1 John 1:1 “…We have heard… we have seen with our eyes… we have looked upon, and our hands have handled… the Word of life.”
Profession: Children, like adults, need a Jesus they can touch.
We have three baby Jesus-es around our house each Christmas.
One is part of a porcelain Nativity scene purchased for $15 several years ago. Though it is (technically speaking) off limits to the children, it is an almost sacred part of their Christmas. It’s the first thing they beg to have brought out of storage when the weather turns cold.
Though not realistic, it’s beautiful; with a Mary you can love and a Baby that calls out infinite tenderness. The inevitable accidents happen. Jesus’ head broke off the first day he moved into our house, but He recovered. The cow and donkey keep joining the menagerie in the next room. And the wise men have taken a few extended trips in their day. Superglue is a wonderful tool.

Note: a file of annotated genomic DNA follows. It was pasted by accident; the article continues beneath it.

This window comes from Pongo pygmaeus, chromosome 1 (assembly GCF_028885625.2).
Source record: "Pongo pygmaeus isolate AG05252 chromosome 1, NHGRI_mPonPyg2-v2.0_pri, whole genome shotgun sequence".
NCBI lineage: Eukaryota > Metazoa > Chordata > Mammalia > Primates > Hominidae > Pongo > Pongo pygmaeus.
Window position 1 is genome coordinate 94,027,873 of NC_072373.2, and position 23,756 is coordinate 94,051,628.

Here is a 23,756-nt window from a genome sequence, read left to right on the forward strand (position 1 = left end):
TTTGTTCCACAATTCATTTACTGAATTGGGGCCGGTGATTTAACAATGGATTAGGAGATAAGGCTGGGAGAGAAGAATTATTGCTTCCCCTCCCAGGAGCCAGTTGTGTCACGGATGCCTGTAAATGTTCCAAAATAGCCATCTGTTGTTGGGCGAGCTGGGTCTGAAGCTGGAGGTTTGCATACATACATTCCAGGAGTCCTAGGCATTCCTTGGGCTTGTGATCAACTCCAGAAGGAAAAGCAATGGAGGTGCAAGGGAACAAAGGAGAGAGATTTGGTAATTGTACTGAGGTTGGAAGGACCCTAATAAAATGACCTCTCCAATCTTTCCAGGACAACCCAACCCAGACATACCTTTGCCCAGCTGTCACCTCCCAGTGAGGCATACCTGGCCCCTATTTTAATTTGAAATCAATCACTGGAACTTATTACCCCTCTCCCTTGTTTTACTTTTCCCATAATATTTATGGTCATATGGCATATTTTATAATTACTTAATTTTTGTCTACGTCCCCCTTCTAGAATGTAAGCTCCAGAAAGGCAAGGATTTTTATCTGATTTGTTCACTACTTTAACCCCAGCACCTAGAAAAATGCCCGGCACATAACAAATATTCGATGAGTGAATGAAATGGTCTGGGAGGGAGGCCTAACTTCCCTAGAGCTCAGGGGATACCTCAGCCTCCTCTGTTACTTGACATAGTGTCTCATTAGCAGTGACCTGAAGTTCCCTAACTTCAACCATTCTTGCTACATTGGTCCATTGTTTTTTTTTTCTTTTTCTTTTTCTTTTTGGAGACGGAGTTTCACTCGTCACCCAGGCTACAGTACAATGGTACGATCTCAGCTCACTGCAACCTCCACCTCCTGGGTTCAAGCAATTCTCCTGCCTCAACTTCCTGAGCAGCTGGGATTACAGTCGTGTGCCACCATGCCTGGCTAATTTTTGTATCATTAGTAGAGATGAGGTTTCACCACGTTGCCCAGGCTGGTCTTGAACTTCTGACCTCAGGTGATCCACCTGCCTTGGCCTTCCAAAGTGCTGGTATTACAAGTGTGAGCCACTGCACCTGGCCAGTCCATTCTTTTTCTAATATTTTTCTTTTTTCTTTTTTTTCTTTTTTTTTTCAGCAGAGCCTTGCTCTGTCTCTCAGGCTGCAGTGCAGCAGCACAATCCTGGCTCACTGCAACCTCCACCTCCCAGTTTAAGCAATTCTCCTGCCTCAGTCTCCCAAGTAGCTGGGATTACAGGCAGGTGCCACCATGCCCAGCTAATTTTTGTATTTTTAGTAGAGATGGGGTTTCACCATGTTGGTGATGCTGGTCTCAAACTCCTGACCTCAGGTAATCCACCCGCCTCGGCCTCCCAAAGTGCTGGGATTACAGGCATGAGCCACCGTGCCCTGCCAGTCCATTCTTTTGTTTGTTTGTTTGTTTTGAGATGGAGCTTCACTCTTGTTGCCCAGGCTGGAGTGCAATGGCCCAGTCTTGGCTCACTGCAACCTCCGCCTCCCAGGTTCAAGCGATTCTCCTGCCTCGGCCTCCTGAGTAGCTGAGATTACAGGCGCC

Number two is from a wooden Nativity set, gift of my aunt Rhonda one year. This one the children may play with, arranging and creating to their hearts’ content. And they do.
Number three is another hands-on kind of Jesus. We bought him as a $5 baby doll in a cheap pink dress. We purchased half a yard of white fleece which we cut and knotted into long strips, then wrapped as swaddling clothes around the Baby, transforming him into the Christ child.
Ryan and Aarick built a manger for him to sleep in. This year we used real dried grasses for his hay, as opposed to the golden tinsel of Christmases past, and put him in an old crate.
Kelly is in love with this Jesus.
He is good at playing Hide and Seek.
To make a hat like his, cut two large triangles out of fleece. Fringe the edges with parallel cuts. Knot together and place on infant’s head.
How do you put Jesus into children’s hands?